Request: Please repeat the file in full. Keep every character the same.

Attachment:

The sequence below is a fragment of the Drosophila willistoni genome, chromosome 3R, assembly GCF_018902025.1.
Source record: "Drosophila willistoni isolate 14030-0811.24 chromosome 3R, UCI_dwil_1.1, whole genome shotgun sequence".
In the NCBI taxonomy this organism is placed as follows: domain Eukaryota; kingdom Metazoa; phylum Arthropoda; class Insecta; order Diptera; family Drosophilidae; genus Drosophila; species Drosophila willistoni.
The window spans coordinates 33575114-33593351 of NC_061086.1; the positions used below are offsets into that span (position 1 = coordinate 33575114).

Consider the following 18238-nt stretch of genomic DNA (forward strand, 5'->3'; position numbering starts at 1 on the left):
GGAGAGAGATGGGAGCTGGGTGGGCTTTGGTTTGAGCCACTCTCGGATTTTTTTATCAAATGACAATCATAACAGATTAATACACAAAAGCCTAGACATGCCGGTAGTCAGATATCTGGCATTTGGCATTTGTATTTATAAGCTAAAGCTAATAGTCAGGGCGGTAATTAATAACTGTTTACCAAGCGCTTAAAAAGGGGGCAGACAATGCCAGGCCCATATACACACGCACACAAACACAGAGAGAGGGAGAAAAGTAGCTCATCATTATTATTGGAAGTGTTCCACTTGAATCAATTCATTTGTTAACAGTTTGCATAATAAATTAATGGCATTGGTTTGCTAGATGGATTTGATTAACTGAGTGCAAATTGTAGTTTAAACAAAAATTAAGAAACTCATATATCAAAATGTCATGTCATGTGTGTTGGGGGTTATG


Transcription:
The sequence below is a fragment of the Drosophila willistoni genome, chromosome 3R, assembly GCF_018902025.1.
Source record: "Drosophila willistoni isolate 14030-0811.24 chromosome 3R, UCI_dwil_1.1, whole genome shotgun sequence".
In the NCBI taxonomy this organism is placed as follows: domain Eukaryota; kingdom Metazoa; phylum Arthropoda; class Insecta; order Diptera; family Drosophilidae; genus Drosophila; species Drosophila willistoni.
The window spans coordinates 33575114-33593351 of NC_061086.1; the positions used below are offsets into that span (position 1 = coordinate 33575114).

Consider the following 18238-nt stretch of genomic DNA (forward strand, 5'->3'; position numbering starts at 1 on the left):
GGAGAGAGATGGGAGCTGGGTGGGCTTTGGTTTGAGCCACTCTCGGATTTTTTTATCAAATGACAATCATAACAGATTAATACACAAAAGCCTAGACATGCCGGTAGTCAGATATCTGGCATTTGGCATTTGTATTTATAAGCTAAAGCTAATAGTCAGGGCGGTAATTAATAACTGTTTACCAAGCGCTTAAAAAGGGGGCAGACAATGCCAGGCCCATATACACACGCACACAAACACAGAGAGAGGGAGAAAAGTAGCTCATCATTATTATTGGAAGTGTTCCACTTGAATCAATTCATTTGTTAACAGTTTGCATAATAAATTAATGGCATTGGTTTGCTAGATGGATTTGATTAACTGAGTGCAAATTGTAGTTTAAACAAAAATTAAGAAACTCATATATCAAAATGTCATGTCATGTGTGTTGGGGGTTATG